It is also the month of the presidential elections. The future of this country and the world depends on all who can practice their democratic right to vote. In the Western world, the USA has the record of one of the lowest voter turn out of all countries. As a citizen of a former Socialist country, where democratic rights were not granted, I encourage you to get out there let your voice heard. And I am not alone. On this day when there is a great divide in this nation, yoga unites. On Election Day, Nov 6th, the Washington DC area yoga community stands for unity by bringing people together in complimentary yoga classes all day, including Quiet Mind. Please come early with a mat to ensure a spot at class. For information on this effort and also on other participating studios, visit  

Finally, this month and the next are filled with many wonderful events at Quiet Mind that can help you find that inner peace, formulate your blessings and just to connect, connect, connect with like minded people. To list all the upcoming events here briefly would be impossible so just scroll down in the Newsletter to our November Events (and beyond) section or go straight to the website. We are always excited to see you at the studio. One of the true blessings that we all feel here. Thank you :)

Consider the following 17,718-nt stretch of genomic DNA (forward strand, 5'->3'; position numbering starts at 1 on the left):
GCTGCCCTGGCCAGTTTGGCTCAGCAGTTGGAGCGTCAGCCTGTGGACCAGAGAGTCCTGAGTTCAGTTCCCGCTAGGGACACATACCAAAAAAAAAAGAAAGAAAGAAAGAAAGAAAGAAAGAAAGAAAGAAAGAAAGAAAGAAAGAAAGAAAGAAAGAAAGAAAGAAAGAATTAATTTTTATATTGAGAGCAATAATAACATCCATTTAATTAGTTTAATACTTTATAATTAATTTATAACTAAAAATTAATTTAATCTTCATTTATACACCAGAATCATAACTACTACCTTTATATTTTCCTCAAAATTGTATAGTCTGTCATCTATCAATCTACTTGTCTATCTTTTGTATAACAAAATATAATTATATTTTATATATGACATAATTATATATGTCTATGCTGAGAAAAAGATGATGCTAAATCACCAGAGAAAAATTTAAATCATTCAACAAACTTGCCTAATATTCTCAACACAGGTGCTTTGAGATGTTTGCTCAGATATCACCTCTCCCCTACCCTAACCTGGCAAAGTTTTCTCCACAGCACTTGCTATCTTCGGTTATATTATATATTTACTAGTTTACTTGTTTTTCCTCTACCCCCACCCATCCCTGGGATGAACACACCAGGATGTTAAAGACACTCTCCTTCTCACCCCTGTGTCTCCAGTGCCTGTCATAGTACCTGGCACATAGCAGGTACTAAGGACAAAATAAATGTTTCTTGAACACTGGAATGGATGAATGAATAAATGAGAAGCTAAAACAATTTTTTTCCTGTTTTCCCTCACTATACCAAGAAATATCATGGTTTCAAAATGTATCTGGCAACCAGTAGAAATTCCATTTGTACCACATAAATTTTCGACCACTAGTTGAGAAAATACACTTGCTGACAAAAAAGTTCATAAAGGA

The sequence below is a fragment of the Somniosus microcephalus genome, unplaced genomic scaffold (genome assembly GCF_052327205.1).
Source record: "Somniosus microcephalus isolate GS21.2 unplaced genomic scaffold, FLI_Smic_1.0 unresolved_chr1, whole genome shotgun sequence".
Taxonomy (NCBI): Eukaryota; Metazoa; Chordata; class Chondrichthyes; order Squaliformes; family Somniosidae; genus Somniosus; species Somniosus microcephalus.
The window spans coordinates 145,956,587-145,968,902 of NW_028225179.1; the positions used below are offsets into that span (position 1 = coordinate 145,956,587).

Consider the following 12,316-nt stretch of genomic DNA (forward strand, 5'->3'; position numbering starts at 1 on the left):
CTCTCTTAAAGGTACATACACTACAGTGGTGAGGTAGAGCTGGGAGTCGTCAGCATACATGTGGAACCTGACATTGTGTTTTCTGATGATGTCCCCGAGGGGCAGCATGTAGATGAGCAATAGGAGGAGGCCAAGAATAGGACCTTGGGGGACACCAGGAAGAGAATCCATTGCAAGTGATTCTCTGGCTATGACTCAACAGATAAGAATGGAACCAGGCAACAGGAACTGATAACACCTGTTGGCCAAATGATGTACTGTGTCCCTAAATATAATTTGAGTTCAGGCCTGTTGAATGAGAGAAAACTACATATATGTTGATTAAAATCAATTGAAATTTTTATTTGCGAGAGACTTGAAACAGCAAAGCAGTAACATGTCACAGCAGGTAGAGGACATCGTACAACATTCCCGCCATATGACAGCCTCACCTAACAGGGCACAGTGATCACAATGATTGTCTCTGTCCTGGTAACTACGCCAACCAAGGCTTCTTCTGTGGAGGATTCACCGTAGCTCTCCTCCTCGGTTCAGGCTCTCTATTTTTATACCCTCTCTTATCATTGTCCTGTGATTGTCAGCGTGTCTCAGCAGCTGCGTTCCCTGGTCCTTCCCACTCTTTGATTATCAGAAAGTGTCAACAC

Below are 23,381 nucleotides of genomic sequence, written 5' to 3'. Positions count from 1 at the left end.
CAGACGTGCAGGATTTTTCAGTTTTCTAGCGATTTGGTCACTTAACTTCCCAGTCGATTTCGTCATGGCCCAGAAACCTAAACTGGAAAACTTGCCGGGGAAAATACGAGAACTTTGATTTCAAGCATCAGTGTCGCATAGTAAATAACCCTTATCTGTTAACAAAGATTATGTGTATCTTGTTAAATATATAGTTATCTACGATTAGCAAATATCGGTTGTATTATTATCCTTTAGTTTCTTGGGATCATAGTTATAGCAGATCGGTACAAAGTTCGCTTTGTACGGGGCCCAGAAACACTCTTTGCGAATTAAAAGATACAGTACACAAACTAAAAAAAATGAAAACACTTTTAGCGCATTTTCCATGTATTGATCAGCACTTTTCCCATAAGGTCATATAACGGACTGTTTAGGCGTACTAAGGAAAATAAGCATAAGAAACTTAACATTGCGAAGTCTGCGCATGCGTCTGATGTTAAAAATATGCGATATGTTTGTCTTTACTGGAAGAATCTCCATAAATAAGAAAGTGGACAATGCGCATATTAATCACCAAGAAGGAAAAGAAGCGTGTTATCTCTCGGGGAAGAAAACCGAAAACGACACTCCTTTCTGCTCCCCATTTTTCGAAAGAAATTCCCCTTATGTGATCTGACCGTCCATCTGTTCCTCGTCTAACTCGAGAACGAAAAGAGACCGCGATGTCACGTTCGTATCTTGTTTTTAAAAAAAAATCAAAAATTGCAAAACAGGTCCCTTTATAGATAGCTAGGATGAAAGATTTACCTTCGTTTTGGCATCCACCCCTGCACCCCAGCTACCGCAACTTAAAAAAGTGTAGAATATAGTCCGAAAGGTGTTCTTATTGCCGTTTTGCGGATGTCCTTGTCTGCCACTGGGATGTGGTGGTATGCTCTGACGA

Rita and the Quiet Mind Tribe

October Musing

Last month I was writing about beginnings and intentions. September being the start of the school year, we associate that month with beginnings and resolutions. I hope you all had some fun beginnings, set some meaningful intentions, and now are ready to settle into October and the rest of the Fall. 

This month, circling back to intentions, I wanted to share one of my favorite quotes I not only use in yoga classes but I try to live by as well: